3

I'm using curl and pycurl to connect to a secure 3rd party api and when I use pycurl I'm getting authentication errors back from the server, but when I use curl on the command line and do the same thing it works. I set both to verbose mode and am seeing some differences in the request, but I can't seem to figure out what the error is.

They seem to be using different encryption methods, perhaps that is the problem? If anyone has ideas on different options to try with pycurl or suggestions for recompiling pycurl to work like curl, that would be awesome. Thanks.

Here are my pycurl settings, fyi:

    buffer = cStringIO.StringIO()

    curl = pycurl.Curl()
    curl.setopt(pycurl.VERBOSE,1) 
    curl.setopt(pycurl.POST, 1)
    curl.setopt(pycurl.POSTFIELDS, post_data)
    curl.setopt(pycurl.TIMEOUT_MS, self.HTTP_TIMEOUT)
    curl.setopt(pycurl.URL, url)
    curl.setopt(pycurl.FOLLOWLOCATION, self.HTTP_FOLLOW_REDIRECTS)
    curl.setopt(pycurl.MAXREDIRS, self.HTTP_MAX_REDIRECTS)
    curl.setopt(pycurl.WRITEFUNCTION, buffer.write)
    curl.setopt(pycurl.NOSIGNAL, 1)
    curl.setopt(pycurl.SSLCERT, self.path_to_ssl_cert)

    curl.setopt(pycurl.SSL_VERIFYPEER, 0)

    # 1/0

    try:
        curl.perform()

...

Oh, last thing: the same python script I'm using works on my Mac laptop but doesn't work on the ubuntu server I'm trying to setup.

python test.py 
18:09:13,299 root INFO fetching: https://secure.....
* About to connect() to secure.... 1129 (#0)
*   Trying 216....... * connected
* Connected to secure.... port 1129 (#0)
* found 102 certificates in /etc/ssl/certs/ca-certificates.crt
*        server certificate verification OK
*        common name: secure.... (matched)
*        server certificate expiration date OK
*        server certificate activation date OK
*        certificate public key: RSA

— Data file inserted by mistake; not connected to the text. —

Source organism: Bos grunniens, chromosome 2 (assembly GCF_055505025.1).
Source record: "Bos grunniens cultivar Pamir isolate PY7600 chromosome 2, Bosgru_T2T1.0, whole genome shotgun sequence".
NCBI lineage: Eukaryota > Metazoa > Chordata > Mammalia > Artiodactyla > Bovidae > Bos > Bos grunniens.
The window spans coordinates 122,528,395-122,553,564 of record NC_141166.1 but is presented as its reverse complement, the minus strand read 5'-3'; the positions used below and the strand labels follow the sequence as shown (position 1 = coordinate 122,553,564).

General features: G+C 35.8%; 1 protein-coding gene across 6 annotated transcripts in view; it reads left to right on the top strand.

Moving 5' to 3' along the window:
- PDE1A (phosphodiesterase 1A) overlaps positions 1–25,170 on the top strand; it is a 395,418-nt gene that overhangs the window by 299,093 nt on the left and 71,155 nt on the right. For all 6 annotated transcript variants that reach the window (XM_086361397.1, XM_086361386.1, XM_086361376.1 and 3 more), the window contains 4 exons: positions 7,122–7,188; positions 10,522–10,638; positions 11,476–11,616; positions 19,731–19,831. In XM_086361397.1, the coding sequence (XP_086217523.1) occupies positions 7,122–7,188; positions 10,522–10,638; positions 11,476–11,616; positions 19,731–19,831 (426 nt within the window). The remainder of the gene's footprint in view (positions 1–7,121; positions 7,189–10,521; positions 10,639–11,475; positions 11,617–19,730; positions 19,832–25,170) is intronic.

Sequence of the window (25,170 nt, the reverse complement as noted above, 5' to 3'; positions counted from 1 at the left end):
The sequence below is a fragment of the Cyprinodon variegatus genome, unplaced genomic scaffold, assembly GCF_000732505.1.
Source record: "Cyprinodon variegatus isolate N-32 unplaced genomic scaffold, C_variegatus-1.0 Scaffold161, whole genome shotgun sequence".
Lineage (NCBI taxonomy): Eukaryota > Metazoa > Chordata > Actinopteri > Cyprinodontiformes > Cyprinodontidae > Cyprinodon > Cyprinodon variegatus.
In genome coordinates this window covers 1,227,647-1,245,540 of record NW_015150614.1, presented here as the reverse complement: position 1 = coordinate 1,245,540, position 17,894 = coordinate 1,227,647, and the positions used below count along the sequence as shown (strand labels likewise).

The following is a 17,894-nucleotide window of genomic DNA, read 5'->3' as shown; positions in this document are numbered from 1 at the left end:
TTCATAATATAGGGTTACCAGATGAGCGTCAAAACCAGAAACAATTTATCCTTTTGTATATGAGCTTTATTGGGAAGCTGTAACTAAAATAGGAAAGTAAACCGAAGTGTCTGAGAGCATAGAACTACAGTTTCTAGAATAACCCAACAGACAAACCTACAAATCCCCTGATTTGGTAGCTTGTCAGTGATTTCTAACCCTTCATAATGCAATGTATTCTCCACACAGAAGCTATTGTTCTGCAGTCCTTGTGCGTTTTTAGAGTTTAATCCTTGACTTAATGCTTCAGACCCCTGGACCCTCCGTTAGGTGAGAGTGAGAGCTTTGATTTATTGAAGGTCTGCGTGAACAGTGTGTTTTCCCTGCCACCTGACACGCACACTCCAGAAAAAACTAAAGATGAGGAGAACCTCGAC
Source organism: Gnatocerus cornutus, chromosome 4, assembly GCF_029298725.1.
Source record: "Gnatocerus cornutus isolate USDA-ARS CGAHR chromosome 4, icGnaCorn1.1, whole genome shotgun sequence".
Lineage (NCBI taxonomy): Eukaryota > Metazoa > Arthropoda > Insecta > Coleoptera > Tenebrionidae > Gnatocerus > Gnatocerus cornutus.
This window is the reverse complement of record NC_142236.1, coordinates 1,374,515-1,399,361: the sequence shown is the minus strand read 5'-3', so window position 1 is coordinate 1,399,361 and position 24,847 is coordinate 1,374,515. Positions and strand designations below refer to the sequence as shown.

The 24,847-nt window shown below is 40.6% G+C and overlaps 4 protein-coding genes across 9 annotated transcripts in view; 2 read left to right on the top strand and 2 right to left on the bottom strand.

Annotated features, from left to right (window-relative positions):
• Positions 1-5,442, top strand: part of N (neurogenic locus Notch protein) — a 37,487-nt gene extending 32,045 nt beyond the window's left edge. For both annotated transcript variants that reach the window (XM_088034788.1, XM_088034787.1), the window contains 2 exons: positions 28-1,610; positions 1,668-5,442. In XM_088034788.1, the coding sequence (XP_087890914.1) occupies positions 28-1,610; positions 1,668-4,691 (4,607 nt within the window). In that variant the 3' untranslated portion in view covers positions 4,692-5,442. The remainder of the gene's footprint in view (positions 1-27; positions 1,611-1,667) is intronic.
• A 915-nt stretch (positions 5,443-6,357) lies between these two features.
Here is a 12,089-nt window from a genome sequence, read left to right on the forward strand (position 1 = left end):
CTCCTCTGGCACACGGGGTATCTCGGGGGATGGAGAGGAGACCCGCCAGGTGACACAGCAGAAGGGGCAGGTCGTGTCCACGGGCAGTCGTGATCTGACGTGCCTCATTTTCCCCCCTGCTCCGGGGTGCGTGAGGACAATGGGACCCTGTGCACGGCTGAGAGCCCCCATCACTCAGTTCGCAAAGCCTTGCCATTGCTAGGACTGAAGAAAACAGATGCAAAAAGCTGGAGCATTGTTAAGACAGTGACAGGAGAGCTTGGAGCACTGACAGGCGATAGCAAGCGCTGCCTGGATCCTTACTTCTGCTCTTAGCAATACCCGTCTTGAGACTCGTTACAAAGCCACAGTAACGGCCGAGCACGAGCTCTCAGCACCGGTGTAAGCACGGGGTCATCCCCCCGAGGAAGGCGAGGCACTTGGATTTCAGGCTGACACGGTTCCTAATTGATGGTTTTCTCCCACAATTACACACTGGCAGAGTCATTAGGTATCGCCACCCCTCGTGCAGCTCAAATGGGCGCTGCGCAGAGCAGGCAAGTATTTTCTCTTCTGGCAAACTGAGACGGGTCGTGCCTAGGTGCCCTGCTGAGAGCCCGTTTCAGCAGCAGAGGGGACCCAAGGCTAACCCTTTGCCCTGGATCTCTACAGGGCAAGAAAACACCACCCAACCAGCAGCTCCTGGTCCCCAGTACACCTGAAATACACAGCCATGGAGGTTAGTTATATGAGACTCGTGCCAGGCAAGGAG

*        certificate version: #3
*        subject: .......
*        start date: Sat, 14 Feb 2009 22:45:27 GMT
*        expire date: Mon, 15 Feb 2010 22:45:27 GMT
*        issuer: ...
*        compression: NULL
*        cipher: AES 128 CBC
*        MAC: SHA
User-Agent: PycURL/7.16.4
Host: secure....
Accept: */*
Content-Length: 387
Content-Type: application/x-www-form-urlencoded

< HTTP/1.1 200 OK
< Content-Length: 291
< 
* Connection #0 to host secure.... left intact
* Closing connection #0


 curl -v -d '...' --cert cert.pem  https://secure....
* About to connect() to secure.... port 1129 (#0)
*   Trying 216....... connected
* Connected to secure.... port 1129 (#0)
* successfully set certificate verify locations:
*   CAfile: /etc/ssl/certs/ca-certificates.crt
  CApath: none
* SSLv2, Client hello (1):
* SSLv3, TLS handshake, Server hello (2):
* SSLv3, TLS handshake, CERT (11):
* SSLv3, TLS handshake, Request CERT (13):
* SSLv3, TLS handshake, Server finished (14):
* SSLv3, TLS handshake, CERT (11):
* SSLv3, TLS handshake, Client key exchange (16):
* SSLv3, TLS handshake, CERT verify (15):
* SSLv3, TLS change cipher, Client hello (1):
* SSLv3, TLS handshake, Finished (20):
* SSLv3, TLS change cipher, Client hello (1):
* SSLv3, TLS handshake, Finished (20):
* SSL connection using AES256-SHA
* Server certificate:
*        subject: .......
*        start date: 2009-02-14 22:45:27 GMT
*        expire date: 2010-02-15 22:45:27 GMT
*        common name: secure.... (matched)
*        issuer: ... Certificate Authority
* SSL certificate verify ok.
> User-Agent: curl/7.16.4 (i486-pc-linux-gnu) libcurl/7.16.4 OpenSSL/0.9.8e zlib/1.2.3.3 libidn/1.0
> Host: secure....:1129
> Accept: */*
> Content-Length: 387
> Content-Type: application/x-www-form-urlencoded
> 
< HTTP/1.1 200 OK
< Content-Length: 342
3

Ubuntu pycurl uses GnuTLS while ubuntu curl command line uses OpenSSL. There are differences e.g. in supported certificate formats.

I for one cannot comprehend this decision taken by ubuntu devs/packagers. I stumbled on this once and could not work around it, luckily there are other distributions than ubuntu :-)

You could always try to complain to "humanity towards others."

1

I have a little trouble understanding the code/output fragments you have posted. Is the actual error message included?

Problems with SSL/TLS are often because of the X.509 certificate infrastructure. There are "Certificate Authorities" (CA) like Verisign, RapidSSL etc. which digitally "sign" the certificates of servers. To check these signatures, you need the so called "root certificate" of the CA who signed the certificate of the server ("issuer") you are connecting to.

Usually operating systems come with a fair amount of certificates pre-installed. And often Browsers, the OS and certain libraries all have their own list of certificates. On a Mac you can see them, if you start the program "Keychain Access" and open the "System Roots" keychain.

So I suggest you check if the cert is missing from Ubuntu and if so to add it there. (Maybe that is all saved in /etc/ssl/certs/)

  • Great, thanks. I will try this. – ark Mar 11 '09 at 15:48

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